Day to day, most of us live our lives in pretty much the same routine.  We get up at a certain time, have breakfast, rush out of the house and catch the same train to work each day.  Even if you’re a stay-at-home person like me, I still have my routines that I try to stick to.  I’m not OCD about it all; there are some days when for whatever reason, I’m not dressed before lunch time but I’ve usually had a brilliant idea for either my website, or one of the four books I’m currently writing, or even this blog – and rather than wait until I’m washed and dressed – and losing momentum while I wait – I sit down and write it out of my system.

Sometimes it does us good to do something different.  Go to the cinema in the morning or the middle of the afternoon for a change.  No, it won’t necessarily be heaving with people when you go, but that’s the joy of it.  You can watch the film in peace and quiet and actually enjoy the quiet, rather than hearing the constant rustle as people unwrap chocolates.

There is something about doing that – going to the cinema in the middle of the day – that feels slightly ‘naughty’ as if you’ve bunked off school and missed double science or maths. And that in itself makes you feel different.  You’ve got one over on ‘authority’; you’ve jumped ship to enjoy your day in a slightly different way. Psychologically, that will make you feel better.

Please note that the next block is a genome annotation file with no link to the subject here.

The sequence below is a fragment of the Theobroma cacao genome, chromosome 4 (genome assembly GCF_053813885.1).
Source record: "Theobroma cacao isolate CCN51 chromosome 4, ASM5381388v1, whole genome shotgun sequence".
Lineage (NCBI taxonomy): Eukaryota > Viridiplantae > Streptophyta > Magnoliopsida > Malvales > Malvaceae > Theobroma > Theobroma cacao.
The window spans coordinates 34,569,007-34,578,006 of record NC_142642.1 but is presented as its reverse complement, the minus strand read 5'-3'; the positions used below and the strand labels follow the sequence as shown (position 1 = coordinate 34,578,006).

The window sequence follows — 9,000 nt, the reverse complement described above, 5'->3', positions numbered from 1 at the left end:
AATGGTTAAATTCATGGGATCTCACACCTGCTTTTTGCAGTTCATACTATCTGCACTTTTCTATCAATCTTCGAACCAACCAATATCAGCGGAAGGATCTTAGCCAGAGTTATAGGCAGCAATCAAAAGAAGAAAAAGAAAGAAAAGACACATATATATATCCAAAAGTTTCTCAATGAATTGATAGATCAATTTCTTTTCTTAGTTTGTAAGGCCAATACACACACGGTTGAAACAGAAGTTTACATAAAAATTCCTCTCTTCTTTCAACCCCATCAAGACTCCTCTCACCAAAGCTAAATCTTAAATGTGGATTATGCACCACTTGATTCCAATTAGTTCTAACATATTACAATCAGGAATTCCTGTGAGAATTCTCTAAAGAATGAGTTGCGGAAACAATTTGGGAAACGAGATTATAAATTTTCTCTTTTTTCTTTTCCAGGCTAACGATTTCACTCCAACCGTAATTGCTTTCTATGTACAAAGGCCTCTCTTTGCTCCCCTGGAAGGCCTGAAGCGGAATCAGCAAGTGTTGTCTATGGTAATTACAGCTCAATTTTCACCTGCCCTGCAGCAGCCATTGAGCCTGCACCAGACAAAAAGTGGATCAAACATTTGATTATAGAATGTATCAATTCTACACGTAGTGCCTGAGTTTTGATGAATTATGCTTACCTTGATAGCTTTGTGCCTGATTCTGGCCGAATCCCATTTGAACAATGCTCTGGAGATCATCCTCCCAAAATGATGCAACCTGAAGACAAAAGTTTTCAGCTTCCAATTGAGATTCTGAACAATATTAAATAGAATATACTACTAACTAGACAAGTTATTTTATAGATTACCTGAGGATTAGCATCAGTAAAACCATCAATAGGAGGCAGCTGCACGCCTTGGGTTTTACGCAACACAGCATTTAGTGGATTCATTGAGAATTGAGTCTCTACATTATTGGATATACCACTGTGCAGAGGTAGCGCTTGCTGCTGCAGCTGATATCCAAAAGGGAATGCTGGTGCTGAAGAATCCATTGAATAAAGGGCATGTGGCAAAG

There is a ‘Stepford Wives’ feeling about doing the same repetitive things over and over again, day after day, at the same time in the same way.  That’s why it’s so good for your morale to break out of that mould and cast your inhibitions to the wind. You can become overly focused on dieting, or exercising so that it becomes the most important thing you have to do each day.  This is not healthy.

When I have been on diets in the past, from the moment I wake up, till the moment I go to bed, my every thought is about what I can eat.  From right after breakfast, I am planning what I want for lunch and after lunch, I think about what I can eat for my dinner.   And that isn’t healthy, either. To be so focused as to not be enjoying your day, your life is just not good for you.

I don’t tell myself I’m on a diet any more. And I don’t ever begin a diet on a Monday because it is a busy day and therefore can be too stressful.  Tuesday is a better day to begin a diet (or any challenge) and I believe you‘ll have more success if you start on a Tuesday.   If you have a sensible breakfast (porridge, for example) you are less likely to get hungry a few hours later and reach for the biscuits or snack bars.